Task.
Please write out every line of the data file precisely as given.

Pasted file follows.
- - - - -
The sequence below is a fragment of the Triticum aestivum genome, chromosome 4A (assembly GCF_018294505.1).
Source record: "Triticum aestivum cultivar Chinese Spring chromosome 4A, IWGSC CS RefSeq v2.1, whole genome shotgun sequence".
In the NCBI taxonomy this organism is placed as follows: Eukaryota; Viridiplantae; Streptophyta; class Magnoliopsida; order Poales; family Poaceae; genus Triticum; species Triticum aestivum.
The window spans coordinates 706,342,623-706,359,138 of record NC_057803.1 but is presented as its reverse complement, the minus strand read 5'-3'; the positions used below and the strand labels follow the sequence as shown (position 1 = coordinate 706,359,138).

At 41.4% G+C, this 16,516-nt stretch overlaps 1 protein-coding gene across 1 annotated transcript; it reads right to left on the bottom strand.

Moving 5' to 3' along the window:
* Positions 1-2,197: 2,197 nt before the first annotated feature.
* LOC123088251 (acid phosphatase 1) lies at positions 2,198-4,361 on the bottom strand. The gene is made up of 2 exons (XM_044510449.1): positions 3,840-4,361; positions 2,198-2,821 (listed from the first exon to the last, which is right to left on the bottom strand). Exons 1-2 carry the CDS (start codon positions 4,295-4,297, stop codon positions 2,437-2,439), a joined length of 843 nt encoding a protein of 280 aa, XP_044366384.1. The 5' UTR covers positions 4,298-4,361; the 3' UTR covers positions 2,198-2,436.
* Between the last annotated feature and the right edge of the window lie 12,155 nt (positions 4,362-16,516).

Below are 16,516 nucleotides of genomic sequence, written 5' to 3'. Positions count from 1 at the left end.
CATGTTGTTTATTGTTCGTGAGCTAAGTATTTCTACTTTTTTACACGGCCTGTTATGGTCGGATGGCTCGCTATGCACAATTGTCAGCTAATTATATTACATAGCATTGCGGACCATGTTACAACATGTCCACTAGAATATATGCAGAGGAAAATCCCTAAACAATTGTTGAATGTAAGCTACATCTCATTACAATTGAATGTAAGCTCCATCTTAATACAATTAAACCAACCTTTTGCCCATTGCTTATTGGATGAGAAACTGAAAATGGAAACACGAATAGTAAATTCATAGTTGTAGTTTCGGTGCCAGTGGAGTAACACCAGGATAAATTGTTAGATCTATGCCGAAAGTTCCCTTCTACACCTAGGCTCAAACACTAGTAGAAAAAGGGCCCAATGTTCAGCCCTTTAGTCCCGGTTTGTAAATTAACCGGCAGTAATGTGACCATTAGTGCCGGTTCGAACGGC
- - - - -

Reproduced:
The sequence below is a fragment of the Triticum aestivum genome, chromosome 4A (assembly GCF_018294505.1).
Source record: "Triticum aestivum cultivar Chinese Spring chromosome 4A, IWGSC CS RefSeq v2.1, whole genome shotgun sequence".
In the NCBI taxonomy this organism is placed as follows: Eukaryota; Viridiplantae; Streptophyta; class Magnoliopsida; order Poales; family Poaceae; genus Triticum; species Triticum aestivum.
The window spans coordinates 706,342,623-706,359,138 of record NC_057803.1 but is presented as its reverse complement, the minus strand read 5'-3'; the positions used below and the strand labels follow the sequence as shown (position 1 = coordinate 706,359,138).

At 41.4% G+C, this 16,516-nt stretch overlaps 1 protein-coding gene across 1 annotated transcript; it reads right to left on the bottom strand.

Moving 5' to 3' along the window:
* Positions 1-2,197: 2,197 nt before the first annotated feature.
* LOC123088251 (acid phosphatase 1) lies at positions 2,198-4,361 on the bottom strand. The gene is made up of 2 exons (XM_044510449.1): positions 3,840-4,361; positions 2,198-2,821 (listed from the first exon to the last, which is right to left on the bottom strand). Exons 1-2 carry the CDS (start codon positions 4,295-4,297, stop codon positions 2,437-2,439), a joined length of 843 nt encoding a protein of 280 aa, XP_044366384.1. The 5' UTR covers positions 4,298-4,361; the 3' UTR covers positions 2,198-2,436.
* Between the last annotated feature and the right edge of the window lie 12,155 nt (positions 4,362-16,516).

Below are 16,516 nucleotides of genomic sequence, written 5' to 3'. Positions count from 1 at the left end.
CATGTTGTTTATTGTTCGTGAGCTAAGTATTTCTACTTTTTTACACGGCCTGTTATGGTCGGATGGCTCGCTATGCACAATTGTCAGCTAATTATATTACATAGCATTGCGGACCATGTTACAACATGTCCACTAGAATATATGCAGAGGAAAATCCCTAAACAATTGTTGAATGTAAGCTACATCTCATTACAATTGAATGTAAGCTCCATCTTAATACAATTAAACCAACCTTTTGCCCATTGCTTATTGGATGAGAAACTGAAAATGGAAACACGAATAGTAAATTCATAGTTGTAGTTTCGGTGCCAGTGGAGTAACACCAGGATAAATTGTTAGATCTATGCCGAAAGTTCCCTTCTACACCTAGGCTCAAACACTAGTAGAAAAAGGGCCCAATGTTCAGCCCTTTAGTCCCGGTTTGTAAATTAACCGGCAGTAATGTGACCATTAGTGCCGGTTCGAACGGC